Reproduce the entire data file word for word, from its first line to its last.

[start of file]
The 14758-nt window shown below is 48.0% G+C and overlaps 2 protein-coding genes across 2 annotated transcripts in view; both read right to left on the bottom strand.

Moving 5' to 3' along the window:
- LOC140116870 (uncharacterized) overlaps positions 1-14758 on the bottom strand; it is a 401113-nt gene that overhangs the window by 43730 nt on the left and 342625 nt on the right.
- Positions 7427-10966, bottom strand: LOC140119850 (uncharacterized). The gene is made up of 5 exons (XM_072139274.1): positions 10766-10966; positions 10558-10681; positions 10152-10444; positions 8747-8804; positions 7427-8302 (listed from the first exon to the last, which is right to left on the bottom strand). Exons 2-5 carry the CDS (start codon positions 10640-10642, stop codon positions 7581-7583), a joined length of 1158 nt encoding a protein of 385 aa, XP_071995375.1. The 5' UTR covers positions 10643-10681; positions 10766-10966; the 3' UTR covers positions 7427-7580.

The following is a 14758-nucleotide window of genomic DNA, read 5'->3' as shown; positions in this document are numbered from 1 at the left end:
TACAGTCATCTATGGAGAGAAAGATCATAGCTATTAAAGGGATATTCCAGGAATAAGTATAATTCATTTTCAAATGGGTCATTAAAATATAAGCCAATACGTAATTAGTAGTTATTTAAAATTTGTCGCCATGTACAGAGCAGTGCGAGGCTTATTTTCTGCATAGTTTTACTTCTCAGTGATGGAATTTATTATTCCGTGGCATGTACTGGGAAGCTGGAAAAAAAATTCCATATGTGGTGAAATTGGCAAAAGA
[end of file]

The 14758-nt window shown below is 48.0% G+C and overlaps 2 protein-coding genes across 2 annotated transcripts in view; both read right to left on the bottom strand.

Moving 5' to 3' along the window:
- LOC140116870 (uncharacterized) overlaps positions 1-14758 on the bottom strand; it is a 401113-nt gene that overhangs the window by 43730 nt on the left and 342625 nt on the right.
- Positions 7427-10966, bottom strand: LOC140119850 (uncharacterized). The gene is made up of 5 exons (XM_072139274.1): positions 10766-10966; positions 10558-10681; positions 10152-10444; positions 8747-8804; positions 7427-8302 (listed from the first exon to the last, which is right to left on the bottom strand). Exons 2-5 carry the CDS (start codon positions 10640-10642, stop codon positions 7581-7583), a joined length of 1158 nt encoding a protein of 385 aa, XP_071995375.1. The 5' UTR covers positions 10643-10681; positions 10766-10966; the 3' UTR covers positions 7427-7580.

The following is a 14758-nucleotide window of genomic DNA, read 5'->3' as shown; positions in this document are numbered from 1 at the left end:
TACAGTCATCTATGGAGAGAAAGATCATAGCTATTAAAGGGATATTCCAGGAATAAGTATAATTCATTTTCAAATGGGTCATTAAAATATAAGCCAATACGTAATTAGTAGTTATTTAAAATTTGTCGCCATGTACAGAGCAGTGCGAGGCTTATTTTCTGCATAGTTTTACTTCTCAGTGATGGAATTTATTATTCCGTGGCATGTACTGGGAAGCTGGAAAAAAAATTCCATATGTGGTGAAATTGGCAAAAGA